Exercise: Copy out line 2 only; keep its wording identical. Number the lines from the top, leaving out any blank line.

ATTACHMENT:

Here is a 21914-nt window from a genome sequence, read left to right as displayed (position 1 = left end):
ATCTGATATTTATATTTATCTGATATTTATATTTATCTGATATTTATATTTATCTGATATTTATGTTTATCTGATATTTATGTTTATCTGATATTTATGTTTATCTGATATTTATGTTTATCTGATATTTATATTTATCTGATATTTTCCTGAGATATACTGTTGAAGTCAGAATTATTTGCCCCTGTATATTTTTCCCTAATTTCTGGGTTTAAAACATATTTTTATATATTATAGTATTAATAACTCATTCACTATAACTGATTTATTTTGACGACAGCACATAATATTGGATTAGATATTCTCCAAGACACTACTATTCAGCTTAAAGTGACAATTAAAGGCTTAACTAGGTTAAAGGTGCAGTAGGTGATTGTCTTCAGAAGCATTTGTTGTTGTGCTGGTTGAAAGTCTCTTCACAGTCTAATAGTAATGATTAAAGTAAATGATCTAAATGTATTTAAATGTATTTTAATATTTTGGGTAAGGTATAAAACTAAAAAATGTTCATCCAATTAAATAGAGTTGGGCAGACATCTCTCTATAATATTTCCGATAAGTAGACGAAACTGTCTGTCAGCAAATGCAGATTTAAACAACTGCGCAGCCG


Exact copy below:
ATCTGATATTTATATTTATCTGATATTTATATTTATCTGATATTTATATTTATCTGATATTTATGTTTATCTGATATTTATGTTTATCTGATATTTATGTTTATCTGATATTTATGTTTATCTGATATTTATATTTATCTGATATTTTCCTGAGATATACTGTTGAAGTCAGAATTATTTGCCCCTGTATATTTTTCCCTAATTTCTGGGTTTAAAACATATTTTTATATATTATAGTATTAATAACTCATTCACTATAACTGATTTATTTTGACGACAGCACATAATATTGGATTAGATATTCTCCAAGACACTACTATTCAGCTTAAAGTGACAATTAAAGGCTTAACTAGGTTAAAGGTGCAGTAGGTGATTGTCTTCAGAAGCATTTGTTGTTGTGCTGGTTGAAAGTCTCTTCACAGTCTAATAGTAATGATTAAAGTAAATGATCTAAATGTATTTAAATGTATTTTAATATTTTGGGTAAGGTATAAAACTAAAAAATGTTCATCCAATTAAATAGAGTTGGGCAGACATCTCTCTATAATATTTCCGATAAGTAGACGAAACTGTCTGTCAGCAAATGCAGATTTAAACAACTGCGCAGCCG